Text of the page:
Any interview is generally a conversation between two people so the type of media being used shouldn’t matter that much. However, it’s surprising the number of people who prefer one format over another. The team at Hawkeye Media can ensure you entire team is ready to deliver your message on brand to any format in their media training courses.

Media Interview Formats

Some people love TV because it allows them to get their point of view across more forcibly or engagingly. Your body language is on display and people can see you in person. Others like radio more because they are reticent about appearing on TV. There can be something unnerving about having a camera trained on you.

One thing we can say is that the way you speak can sometimes be slightly different – you often need to express yourself more clearly on the radio if you want to attract attention because there is no supporting body language.

Apart from working on your appearance for TV, the process for preparing for an interview is the same whether it’s in front of a camera or at the end of a phone line.

Know What You’re Being Interviewed For

It may sound like common sense, but when a journalist asks to speak to you it’s important to find out a few more details. Who are they and who do they work for? Where will the interview be aired? Will it be live? What’s the medium? What subjects are being covered and how long is it likely to be?

Having as much information as possible gives you the chance to prep properly and ensure you have all the right answers ready to hand.

It’s a good idea to do at least a little research about the journalist and look at some of their past work. This should not only settle any nerves but will give you an idea of the type of questioning you may be facing.

Preparing for Interview

It’s essential whether you are conducting radio or TV interviews to have your key points ready and think about what outcome you are looking for beforehand.

Although this is largely going to be determined by the journalist’s questions, you can certainly think of alternative scenarios and come up with appropriate responses to them. This is especially important if there has been a crisis and the interview could well be confrontational because your company was involved.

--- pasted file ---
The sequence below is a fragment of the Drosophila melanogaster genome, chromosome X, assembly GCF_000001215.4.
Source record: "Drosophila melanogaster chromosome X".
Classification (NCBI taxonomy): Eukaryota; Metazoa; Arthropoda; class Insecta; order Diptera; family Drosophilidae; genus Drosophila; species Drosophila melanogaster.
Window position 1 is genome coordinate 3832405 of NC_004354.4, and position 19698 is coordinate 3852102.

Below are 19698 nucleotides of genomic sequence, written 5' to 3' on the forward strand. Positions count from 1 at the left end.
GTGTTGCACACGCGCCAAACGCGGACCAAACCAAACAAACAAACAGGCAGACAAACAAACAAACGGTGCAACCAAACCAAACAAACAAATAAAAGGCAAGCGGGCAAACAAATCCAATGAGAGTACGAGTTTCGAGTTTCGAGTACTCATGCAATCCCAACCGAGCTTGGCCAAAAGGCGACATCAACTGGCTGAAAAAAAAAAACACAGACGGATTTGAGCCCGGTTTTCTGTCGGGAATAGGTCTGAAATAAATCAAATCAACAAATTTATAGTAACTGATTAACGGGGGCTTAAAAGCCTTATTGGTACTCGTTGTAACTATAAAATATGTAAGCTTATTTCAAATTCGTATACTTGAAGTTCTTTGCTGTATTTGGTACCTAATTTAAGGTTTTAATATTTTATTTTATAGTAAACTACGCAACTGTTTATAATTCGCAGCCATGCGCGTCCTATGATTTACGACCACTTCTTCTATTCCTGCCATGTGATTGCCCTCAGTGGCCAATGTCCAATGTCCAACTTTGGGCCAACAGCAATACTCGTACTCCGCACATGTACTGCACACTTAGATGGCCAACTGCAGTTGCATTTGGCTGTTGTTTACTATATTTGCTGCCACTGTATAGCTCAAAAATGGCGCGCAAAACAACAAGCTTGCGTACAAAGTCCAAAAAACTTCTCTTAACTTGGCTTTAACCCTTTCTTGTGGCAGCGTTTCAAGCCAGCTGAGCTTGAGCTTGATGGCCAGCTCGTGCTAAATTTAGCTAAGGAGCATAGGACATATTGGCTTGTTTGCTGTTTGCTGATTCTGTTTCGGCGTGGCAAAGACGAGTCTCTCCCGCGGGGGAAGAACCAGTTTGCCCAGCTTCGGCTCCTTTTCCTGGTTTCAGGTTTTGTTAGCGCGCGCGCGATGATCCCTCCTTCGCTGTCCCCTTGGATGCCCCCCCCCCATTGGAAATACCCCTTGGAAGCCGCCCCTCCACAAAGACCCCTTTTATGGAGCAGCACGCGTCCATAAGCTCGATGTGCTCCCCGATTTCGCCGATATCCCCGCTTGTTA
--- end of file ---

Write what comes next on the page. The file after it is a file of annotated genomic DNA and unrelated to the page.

Keep your main talking points down to about three, no more than four. If you have too many things to consider, you could end up floundering looking for the right answer after a question has been asked.

That doesn’t mean when you get asked a question you are going to repeat the same thing. It also helps to have human examples, where possible, to illustrate any points you want to make, as this makes things more engaging.

Remember bridging techniques will help you stay on track bringing you back to your key points.

Where you are being interviewed is also important. Many nowadays are conducted online so you could be either phoning or taking part in a video conference. With both radio and television, you need to ensure that your connection is solid and isn’t likely to cut out without warning.

If you are being invited to a studio, it helps to have some experience or knowledge of what will happen. TV studios, as well as radio, can be pretty chaotic places, especially if there’s a big story breaking. It can be difficult to maintain concentration and composure. Media training in this area can help prepare you for conducting interviews under more challenging circumstances.